The fast-moving momentum of Big House slows a bit once Barker is in stir, but this is compensated by the first-rate casting of the individuals who serve as Jerry’s roommates. Broderick Crawford nabbed an Oscar for All the King’s Men (1949), but he also was adding a lot of screen villainy to his cinematic resume playing heavies in the likes of Scandal Sheet (1952) and New York Confidential (1955). William Talman, two years away from his small screen career as a D.A. who lost to Perry Mason practically every week, had notched memorable bad guy turns in Armored Car Robbery (1950), The Hitch-Hiker (1953), and City That Never Sleeps (1953). Charles Bronson was just paying his dues on his way to becoming an international movie superstar (The Great Escape, The Dirty Dozen), and part of his dedicated work in the trenches could be found in menacing parts like those in House of Wax (1953) and Crime Wave (1954).
By this time in his career, Lon Chaney, Jr. was continuing to demonstrate a versatility between essaying good and bad guy roles (he’d work with Howard W. again in the Koch-produced The Black Sleep ) while also revealing a commitment to professionalism despite a fondness for the bottle. Both Lon and Brod Crawford struggled with alcoholism throughout their show business careers, and in the Don G. Smith-penned biography Lon Chaney, Jr.: Horror Film Star, director Koch noted that “Creighton” was a bit better at concealing his tippling. (“Some actors drink because it gives them courage,” Koch was quoted as saying.) The dauntless duo of Chaney and Crawford had squared off against one another in the earlier North to the Klondike (1942), though any hopes Lon, Jr. will prevail in the Big House re-match will be dashed (I’ll keep mum about it, but it’s a particularly grisly demise).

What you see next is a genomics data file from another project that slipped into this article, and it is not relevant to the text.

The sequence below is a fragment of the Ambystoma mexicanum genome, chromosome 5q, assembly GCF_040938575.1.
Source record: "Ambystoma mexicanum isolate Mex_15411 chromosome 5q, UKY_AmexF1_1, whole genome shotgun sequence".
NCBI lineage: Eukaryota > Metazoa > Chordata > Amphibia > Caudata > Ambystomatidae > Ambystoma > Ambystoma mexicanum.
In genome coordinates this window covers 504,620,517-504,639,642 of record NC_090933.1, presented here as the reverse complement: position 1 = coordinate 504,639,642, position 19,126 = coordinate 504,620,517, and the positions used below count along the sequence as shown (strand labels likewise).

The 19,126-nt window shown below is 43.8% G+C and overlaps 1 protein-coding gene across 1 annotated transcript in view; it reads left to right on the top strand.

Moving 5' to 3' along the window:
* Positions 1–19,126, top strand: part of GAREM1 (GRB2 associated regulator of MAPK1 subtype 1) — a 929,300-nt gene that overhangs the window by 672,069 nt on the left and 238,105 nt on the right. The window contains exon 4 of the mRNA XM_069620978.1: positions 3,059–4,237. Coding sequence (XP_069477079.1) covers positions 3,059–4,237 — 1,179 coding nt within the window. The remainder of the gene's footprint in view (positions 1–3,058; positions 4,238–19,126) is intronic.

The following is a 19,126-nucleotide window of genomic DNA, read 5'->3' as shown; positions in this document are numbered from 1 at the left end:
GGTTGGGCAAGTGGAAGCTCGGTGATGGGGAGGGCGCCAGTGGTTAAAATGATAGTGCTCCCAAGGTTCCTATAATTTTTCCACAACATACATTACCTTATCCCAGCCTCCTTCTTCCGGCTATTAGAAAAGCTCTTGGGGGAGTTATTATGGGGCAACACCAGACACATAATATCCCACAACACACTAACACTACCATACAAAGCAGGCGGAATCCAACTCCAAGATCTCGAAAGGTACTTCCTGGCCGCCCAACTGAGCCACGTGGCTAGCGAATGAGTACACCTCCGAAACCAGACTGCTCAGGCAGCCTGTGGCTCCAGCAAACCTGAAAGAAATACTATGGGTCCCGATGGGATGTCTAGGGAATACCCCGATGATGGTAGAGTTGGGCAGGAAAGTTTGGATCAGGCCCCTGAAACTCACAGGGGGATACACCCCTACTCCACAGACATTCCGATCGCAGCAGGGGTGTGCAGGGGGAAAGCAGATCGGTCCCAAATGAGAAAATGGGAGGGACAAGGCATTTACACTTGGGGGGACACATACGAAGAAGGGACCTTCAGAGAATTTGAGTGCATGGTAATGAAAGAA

Like his incarcerated co-stars, Ralph Meeker also walked a fine line between heroics and villainy: he had played memorable no-goods in Jeopardy (1953) and The Naked Spur (1953), and in the film following Big House, U.S.A. he would take on the iconic role of Mickey Spillane creation Mike Hammer in the cult classic Kiss Me Deadly (1955). Jerry Barker is an extraordinary role for Meeker; his Barker earns the nickname “the Ice Man” for his stone face and cool demeanor during his trial for extortion, but it could just as easily apply to his lack of empathy for his young kidnap victim.
Newly available on Blu-ray from Kino, the docudrama feel of Big House comes courtesy of screenwriter John C. Higgins (with story by George W. George and George F. Slavin), best known for his written contributions to many of Anthony Mann’s early film noirs, including Railroaded! (1947) and He Walked by Night (1948). It’s not a perfect film by any means (there’s a logic loophole or two), but it’s so fast-moving in the “B” picture tradition you probably won’t notice until after the closing credits roll. Special kudos go out to Gordon Avil, whose striking black-and-white cinematography is also a highlight, capturing the breathtaking scenery of Colorado’s Royal Gorge National Park (and surrounding Canon City).